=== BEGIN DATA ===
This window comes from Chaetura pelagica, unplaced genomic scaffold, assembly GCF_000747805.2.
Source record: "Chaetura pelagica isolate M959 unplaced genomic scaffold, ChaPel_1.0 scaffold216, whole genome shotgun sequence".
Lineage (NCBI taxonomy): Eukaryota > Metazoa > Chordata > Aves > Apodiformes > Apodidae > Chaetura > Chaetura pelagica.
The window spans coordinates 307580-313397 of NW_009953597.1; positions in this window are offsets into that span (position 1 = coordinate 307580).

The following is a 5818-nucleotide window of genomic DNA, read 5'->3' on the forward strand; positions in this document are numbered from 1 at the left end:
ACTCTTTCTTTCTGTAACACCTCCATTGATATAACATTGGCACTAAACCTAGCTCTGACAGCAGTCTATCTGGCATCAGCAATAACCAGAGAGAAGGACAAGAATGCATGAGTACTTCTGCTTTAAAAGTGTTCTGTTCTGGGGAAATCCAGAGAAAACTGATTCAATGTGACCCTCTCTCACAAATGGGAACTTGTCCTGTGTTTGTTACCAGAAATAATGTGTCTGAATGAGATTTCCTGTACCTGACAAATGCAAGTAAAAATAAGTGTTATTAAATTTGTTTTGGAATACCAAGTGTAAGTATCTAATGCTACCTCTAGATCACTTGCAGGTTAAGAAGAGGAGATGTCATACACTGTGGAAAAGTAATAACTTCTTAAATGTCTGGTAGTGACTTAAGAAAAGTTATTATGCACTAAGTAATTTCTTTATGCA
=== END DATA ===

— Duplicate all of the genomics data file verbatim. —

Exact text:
This window comes from Chaetura pelagica, unplaced genomic scaffold, assembly GCF_000747805.2.
Source record: "Chaetura pelagica isolate M959 unplaced genomic scaffold, ChaPel_1.0 scaffold216, whole genome shotgun sequence".
Lineage (NCBI taxonomy): Eukaryota > Metazoa > Chordata > Aves > Apodiformes > Apodidae > Chaetura > Chaetura pelagica.
The window spans coordinates 307580-313397 of NW_009953597.1; positions in this window are offsets into that span (position 1 = coordinate 307580).

The following is a 5818-nucleotide window of genomic DNA, read 5'->3' on the forward strand; positions in this document are numbered from 1 at the left end:
ACTCTTTCTTTCTGTAACACCTCCATTGATATAACATTGGCACTAAACCTAGCTCTGACAGCAGTCTATCTGGCATCAGCAATAACCAGAGAGAAGGACAAGAATGCATGAGTACTTCTGCTTTAAAAGTGTTCTGTTCTGGGGAAATCCAGAGAAAACTGATTCAATGTGACCCTCTCTCACAAATGGGAACTTGTCCTGTGTTTGTTACCAGAAATAATGTGTCTGAATGAGATTTCCTGTACCTGACAAATGCAAGTAAAAATAAGTGTTATTAAATTTGTTTTGGAATACCAAGTGTAAGTATCTAATGCTACCTCTAGATCACTTGCAGGTTAAGAAGAGGAGATGTCATACACTGTGGAAAAGTAATAACTTCTTAAATGTCTGGTAGTGACTTAAGAAAAGTTATTATGCACTAAGTAATTTCTTTATGCA